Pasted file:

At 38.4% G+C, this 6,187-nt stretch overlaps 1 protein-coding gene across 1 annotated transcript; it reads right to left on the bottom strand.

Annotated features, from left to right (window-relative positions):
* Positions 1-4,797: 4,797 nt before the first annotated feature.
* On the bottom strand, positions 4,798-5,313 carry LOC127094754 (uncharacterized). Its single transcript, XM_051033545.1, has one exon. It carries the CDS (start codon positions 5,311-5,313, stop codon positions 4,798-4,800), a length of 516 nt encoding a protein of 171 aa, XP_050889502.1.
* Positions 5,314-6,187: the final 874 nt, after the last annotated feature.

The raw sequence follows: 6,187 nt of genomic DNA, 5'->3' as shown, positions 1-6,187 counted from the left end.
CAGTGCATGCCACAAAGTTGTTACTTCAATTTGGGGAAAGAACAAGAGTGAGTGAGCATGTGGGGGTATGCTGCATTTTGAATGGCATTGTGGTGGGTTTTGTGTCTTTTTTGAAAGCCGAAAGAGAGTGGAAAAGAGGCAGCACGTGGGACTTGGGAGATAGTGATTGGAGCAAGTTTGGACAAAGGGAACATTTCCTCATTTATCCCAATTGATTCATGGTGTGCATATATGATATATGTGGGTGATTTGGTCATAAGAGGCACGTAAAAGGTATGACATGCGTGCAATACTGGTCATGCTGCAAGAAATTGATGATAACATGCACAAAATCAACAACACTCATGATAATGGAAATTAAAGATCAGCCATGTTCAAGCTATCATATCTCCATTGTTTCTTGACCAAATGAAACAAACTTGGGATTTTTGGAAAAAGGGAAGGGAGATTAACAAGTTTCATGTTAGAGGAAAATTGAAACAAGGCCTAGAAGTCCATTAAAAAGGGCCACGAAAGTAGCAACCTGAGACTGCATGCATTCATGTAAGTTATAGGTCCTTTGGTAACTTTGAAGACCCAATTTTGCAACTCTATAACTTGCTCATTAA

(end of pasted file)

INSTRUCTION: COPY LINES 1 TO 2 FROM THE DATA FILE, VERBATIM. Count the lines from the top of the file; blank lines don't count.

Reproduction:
At 38.4% G+C, this 6,187-nt stretch overlaps 1 protein-coding gene across 1 annotated transcript; it reads right to left on the bottom strand.

Annotated features, from left to right (window-relative positions):